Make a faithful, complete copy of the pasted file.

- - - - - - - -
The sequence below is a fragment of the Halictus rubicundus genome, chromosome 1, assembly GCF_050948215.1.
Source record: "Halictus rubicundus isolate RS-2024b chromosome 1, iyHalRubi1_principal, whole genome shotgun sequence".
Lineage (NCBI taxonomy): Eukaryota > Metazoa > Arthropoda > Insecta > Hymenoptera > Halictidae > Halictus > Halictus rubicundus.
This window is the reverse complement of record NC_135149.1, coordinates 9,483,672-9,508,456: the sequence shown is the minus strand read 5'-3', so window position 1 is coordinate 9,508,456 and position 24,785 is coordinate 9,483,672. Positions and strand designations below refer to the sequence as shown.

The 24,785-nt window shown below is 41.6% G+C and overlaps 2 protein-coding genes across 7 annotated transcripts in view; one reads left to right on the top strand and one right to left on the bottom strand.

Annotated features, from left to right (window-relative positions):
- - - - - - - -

The sequence below is a fragment of the Halictus rubicundus genome, chromosome 1, assembly GCF_050948215.1.
Source record: "Halictus rubicundus isolate RS-2024b chromosome 1, iyHalRubi1_principal, whole genome shotgun sequence".
Lineage (NCBI taxonomy): Eukaryota > Metazoa > Arthropoda > Insecta > Hymenoptera > Halictidae > Halictus > Halictus rubicundus.
This window is the reverse complement of record NC_135149.1, coordinates 9,483,672-9,508,456: the sequence shown is the minus strand read 5'-3', so window position 1 is coordinate 9,508,456 and position 24,785 is coordinate 9,483,672. Positions and strand designations below refer to the sequence as shown.

The 24,785-nt window shown below is 41.6% G+C and overlaps 2 protein-coding genes across 7 annotated transcripts in view; one reads left to right on the top strand and one right to left on the bottom strand.

Annotated features, from left to right (window-relative positions):